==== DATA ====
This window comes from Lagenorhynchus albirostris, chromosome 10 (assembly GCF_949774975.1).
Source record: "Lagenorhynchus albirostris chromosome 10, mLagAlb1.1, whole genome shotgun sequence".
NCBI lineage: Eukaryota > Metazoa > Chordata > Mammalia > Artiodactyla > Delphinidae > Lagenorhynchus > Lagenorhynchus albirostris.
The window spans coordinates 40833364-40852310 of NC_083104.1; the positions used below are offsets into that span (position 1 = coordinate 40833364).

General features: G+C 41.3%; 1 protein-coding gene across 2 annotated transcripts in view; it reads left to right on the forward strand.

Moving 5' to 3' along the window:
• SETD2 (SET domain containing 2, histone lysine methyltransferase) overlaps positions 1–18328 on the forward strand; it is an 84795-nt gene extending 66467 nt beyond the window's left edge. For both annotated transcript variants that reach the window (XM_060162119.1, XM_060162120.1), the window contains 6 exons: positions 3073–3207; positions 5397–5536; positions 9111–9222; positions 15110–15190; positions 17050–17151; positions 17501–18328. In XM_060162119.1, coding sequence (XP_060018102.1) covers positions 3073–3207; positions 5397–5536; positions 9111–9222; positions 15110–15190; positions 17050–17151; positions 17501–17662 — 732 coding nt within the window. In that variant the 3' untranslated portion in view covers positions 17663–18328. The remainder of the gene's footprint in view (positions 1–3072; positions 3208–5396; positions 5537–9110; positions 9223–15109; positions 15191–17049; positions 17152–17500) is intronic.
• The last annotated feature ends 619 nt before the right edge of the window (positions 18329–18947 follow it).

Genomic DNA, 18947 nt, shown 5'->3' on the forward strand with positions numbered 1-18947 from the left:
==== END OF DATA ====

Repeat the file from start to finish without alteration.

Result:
This window comes from Lagenorhynchus albirostris, chromosome 10 (assembly GCF_949774975.1).
Source record: "Lagenorhynchus albirostris chromosome 10, mLagAlb1.1, whole genome shotgun sequence".
NCBI lineage: Eukaryota > Metazoa > Chordata > Mammalia > Artiodactyla > Delphinidae > Lagenorhynchus > Lagenorhynchus albirostris.
The window spans coordinates 40833364-40852310 of NC_083104.1; the positions used below are offsets into that span (position 1 = coordinate 40833364).

General features: G+C 41.3%; 1 protein-coding gene across 2 annotated transcripts in view; it reads left to right on the forward strand.

Moving 5' to 3' along the window:
• SETD2 (SET domain containing 2, histone lysine methyltransferase) overlaps positions 1–18328 on the forward strand; it is an 84795-nt gene extending 66467 nt beyond the window's left edge. For both annotated transcript variants that reach the window (XM_060162119.1, XM_060162120.1), the window contains 6 exons: positions 3073–3207; positions 5397–5536; positions 9111–9222; positions 15110–15190; positions 17050–17151; positions 17501–18328. In XM_060162119.1, coding sequence (XP_060018102.1) covers positions 3073–3207; positions 5397–5536; positions 9111–9222; positions 15110–15190; positions 17050–17151; positions 17501–17662 — 732 coding nt within the window. In that variant the 3' untranslated portion in view covers positions 17663–18328. The remainder of the gene's footprint in view (positions 1–3072; positions 3208–5396; positions 5537–9110; positions 9223–15109; positions 15191–17049; positions 17152–17500) is intronic.
• The last annotated feature ends 619 nt before the right edge of the window (positions 18329–18947 follow it).

Genomic DNA, 18947 nt, shown 5'->3' on the forward strand with positions numbered 1-18947 from the left: